“I have told you these things, so that in me you may have peace. In this world you will have trouble. But take heart! I have overcome the world.” John 16:33
The trouble is coming. It is coming for us. It is coming for our children. And when the bad stuff knocks down your door, when you no longer have the choice to shelter your children from it because it has shattered your world, I pray that God gives you the words to guide them through the bad stuff. I pray that when you face the trouble, you are able to navigate the many questions that will arise. I pray that you can take heart. I pray that you will have peace in Christ. I pray that with the peace of Christ, you will know how to help your littles face the bad stuff.
Dear moms in Las Vegas and around the world who have suffered from the shooting on October 1 and to the many parents who do not have a choice to shelter your children,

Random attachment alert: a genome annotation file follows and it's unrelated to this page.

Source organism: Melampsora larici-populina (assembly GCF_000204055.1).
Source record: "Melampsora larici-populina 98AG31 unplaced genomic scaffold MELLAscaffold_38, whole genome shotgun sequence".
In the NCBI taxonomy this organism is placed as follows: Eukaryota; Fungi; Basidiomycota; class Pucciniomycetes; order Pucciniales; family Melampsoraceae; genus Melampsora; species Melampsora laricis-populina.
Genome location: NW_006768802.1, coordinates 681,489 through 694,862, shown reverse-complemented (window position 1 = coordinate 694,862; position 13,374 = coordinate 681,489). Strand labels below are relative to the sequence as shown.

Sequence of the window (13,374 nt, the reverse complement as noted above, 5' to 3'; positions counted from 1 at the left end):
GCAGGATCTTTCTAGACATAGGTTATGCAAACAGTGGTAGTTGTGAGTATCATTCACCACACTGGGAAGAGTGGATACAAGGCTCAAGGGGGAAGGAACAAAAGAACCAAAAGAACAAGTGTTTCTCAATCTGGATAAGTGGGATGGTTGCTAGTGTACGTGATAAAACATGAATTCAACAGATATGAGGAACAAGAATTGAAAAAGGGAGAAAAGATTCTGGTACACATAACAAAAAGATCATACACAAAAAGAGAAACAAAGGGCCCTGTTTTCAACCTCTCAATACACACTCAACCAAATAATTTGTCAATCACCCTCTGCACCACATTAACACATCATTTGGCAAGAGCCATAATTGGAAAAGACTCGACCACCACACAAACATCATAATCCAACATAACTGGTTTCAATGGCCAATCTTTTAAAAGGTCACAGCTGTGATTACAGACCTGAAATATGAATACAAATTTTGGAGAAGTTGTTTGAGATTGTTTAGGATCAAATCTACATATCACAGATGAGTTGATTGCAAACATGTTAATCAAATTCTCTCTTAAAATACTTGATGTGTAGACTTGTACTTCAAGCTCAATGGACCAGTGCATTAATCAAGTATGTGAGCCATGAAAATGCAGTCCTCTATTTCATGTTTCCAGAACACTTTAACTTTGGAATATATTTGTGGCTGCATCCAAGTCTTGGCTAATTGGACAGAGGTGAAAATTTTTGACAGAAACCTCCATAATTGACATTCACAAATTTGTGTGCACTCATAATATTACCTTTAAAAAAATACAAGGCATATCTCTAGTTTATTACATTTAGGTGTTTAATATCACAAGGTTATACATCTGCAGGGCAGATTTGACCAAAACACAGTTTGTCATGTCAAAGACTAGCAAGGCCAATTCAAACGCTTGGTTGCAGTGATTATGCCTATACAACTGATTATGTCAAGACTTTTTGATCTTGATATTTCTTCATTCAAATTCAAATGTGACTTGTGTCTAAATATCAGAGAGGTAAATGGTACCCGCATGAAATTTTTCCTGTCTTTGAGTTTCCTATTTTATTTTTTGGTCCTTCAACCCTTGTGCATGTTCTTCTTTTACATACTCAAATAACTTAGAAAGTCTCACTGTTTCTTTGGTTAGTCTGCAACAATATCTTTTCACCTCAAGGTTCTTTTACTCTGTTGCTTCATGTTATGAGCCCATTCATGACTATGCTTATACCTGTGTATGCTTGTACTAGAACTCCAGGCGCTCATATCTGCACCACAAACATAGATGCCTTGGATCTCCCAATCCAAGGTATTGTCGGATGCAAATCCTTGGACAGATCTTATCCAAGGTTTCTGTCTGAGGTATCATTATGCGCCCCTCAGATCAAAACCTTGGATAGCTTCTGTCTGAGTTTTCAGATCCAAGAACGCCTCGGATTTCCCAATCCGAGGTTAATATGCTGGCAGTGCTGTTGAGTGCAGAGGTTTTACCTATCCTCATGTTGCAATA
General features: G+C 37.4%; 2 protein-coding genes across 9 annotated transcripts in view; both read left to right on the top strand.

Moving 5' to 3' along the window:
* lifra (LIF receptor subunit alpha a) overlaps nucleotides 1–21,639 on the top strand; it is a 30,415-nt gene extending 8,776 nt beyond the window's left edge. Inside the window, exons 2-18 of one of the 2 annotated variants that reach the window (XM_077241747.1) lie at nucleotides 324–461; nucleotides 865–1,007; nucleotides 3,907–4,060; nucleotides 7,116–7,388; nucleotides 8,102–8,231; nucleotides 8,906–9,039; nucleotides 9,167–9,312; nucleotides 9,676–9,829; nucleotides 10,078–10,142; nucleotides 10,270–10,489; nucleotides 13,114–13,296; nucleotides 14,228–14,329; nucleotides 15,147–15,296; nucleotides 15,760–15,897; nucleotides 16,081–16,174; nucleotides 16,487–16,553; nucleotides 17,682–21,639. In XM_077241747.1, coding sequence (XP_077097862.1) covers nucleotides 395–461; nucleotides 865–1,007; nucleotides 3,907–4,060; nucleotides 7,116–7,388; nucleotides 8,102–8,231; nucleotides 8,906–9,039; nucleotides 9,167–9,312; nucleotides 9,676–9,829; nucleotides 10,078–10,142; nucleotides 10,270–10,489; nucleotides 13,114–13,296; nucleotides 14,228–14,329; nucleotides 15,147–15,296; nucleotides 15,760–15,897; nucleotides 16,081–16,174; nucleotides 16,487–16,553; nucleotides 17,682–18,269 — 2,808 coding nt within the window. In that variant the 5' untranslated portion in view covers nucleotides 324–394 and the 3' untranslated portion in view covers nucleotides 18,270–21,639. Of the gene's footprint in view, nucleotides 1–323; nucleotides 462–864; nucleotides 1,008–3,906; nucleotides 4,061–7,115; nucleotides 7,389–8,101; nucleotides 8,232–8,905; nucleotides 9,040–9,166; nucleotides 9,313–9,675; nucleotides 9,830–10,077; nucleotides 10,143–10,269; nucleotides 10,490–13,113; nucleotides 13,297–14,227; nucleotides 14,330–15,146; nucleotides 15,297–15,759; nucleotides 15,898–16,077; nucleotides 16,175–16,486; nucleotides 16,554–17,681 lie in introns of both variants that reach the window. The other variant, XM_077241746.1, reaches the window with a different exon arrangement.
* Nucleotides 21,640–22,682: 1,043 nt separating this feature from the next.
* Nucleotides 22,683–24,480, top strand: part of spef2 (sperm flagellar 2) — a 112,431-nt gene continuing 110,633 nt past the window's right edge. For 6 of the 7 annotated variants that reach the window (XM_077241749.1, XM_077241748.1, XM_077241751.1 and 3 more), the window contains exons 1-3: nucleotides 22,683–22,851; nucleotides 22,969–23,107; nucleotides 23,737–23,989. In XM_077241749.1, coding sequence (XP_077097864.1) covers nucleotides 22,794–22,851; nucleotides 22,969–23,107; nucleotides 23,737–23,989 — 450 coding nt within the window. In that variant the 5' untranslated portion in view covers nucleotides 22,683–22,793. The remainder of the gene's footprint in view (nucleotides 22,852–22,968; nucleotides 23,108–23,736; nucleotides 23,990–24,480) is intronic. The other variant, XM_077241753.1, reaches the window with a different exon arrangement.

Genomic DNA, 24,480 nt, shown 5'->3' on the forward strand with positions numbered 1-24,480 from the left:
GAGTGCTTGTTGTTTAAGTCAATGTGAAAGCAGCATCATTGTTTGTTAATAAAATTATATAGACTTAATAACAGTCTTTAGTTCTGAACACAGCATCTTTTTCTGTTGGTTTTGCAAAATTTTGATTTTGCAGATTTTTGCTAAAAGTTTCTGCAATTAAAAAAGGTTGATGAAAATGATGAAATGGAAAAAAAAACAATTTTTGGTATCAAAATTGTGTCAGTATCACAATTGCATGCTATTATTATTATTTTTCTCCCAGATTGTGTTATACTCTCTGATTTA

I am praying for you. I am praying for the many difficult questions you will have to answer in the coming days and weeks. I pray that you have the strength to show your children how to live and love through pain and uncertainty. I pray that you can find the good to point to amidst the very bad you are currently facing. I pray for you as you help your children grieve when you are grieving yourself. I pray for you as you send your children out into the scary world that they are no longer sheltered from when they go to school, to friends’ houses, and to classes. I pray for your heart as it aches with fear. I pray for you during this unimaginable time. Take heart, dear mamas. He has told us in this world you will have trouble, and it has knocked down your door, but our Savior has overcome this world!